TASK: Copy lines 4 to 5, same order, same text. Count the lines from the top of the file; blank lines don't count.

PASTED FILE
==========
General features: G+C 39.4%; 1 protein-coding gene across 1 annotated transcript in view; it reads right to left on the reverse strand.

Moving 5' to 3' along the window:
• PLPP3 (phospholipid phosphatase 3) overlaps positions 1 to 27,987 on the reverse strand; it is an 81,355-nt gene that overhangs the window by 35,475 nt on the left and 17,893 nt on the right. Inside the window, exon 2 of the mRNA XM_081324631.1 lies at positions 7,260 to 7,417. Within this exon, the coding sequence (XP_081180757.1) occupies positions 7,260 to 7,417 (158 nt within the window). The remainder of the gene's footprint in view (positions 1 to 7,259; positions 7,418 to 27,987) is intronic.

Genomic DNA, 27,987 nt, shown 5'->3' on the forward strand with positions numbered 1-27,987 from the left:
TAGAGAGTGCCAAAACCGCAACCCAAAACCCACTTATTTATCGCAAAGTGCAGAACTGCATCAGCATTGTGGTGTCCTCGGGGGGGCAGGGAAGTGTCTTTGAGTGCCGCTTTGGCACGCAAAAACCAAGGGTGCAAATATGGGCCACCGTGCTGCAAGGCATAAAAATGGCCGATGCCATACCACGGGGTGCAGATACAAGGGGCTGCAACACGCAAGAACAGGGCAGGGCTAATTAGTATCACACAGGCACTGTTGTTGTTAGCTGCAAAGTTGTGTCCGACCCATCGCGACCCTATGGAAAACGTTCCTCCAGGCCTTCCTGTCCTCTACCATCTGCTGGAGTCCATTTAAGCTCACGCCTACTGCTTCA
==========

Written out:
Genomic DNA, 27,987 nt, shown 5'->3' on the forward strand with positions numbered 1-27,987 from the left:
TAGAGAGTGCCAAAACCGCAACCCAAAACCCACTTATTTATCGCAAAGTGCAGAACTGCATCAGCATTGTGGTGTCCTCGGGGGGGCAGGGAAGTGTCTTTGAGTGCCGCTTTGGCACGCAAAAACCAAGGGTGCAAATATGGGCCACCGTGCTGCAAGGCATAAAAATGGCCGATGCCATACCACGGGGTGCAGATACAAGGGGCTGCAACACGCAAGAACAGGGCAGGGCTAATTAGTATCACACAGGCACTGTTGTTGTTAGCTGCAAAGTTGTGTCCGACCCATCGCGACCCTATGGAAAACGTTCCTCCAGGCCTTCCTGTCCTCTACCATCTGCTGGAGTCCATTTAAGCTCACGCCTACTGCTTCA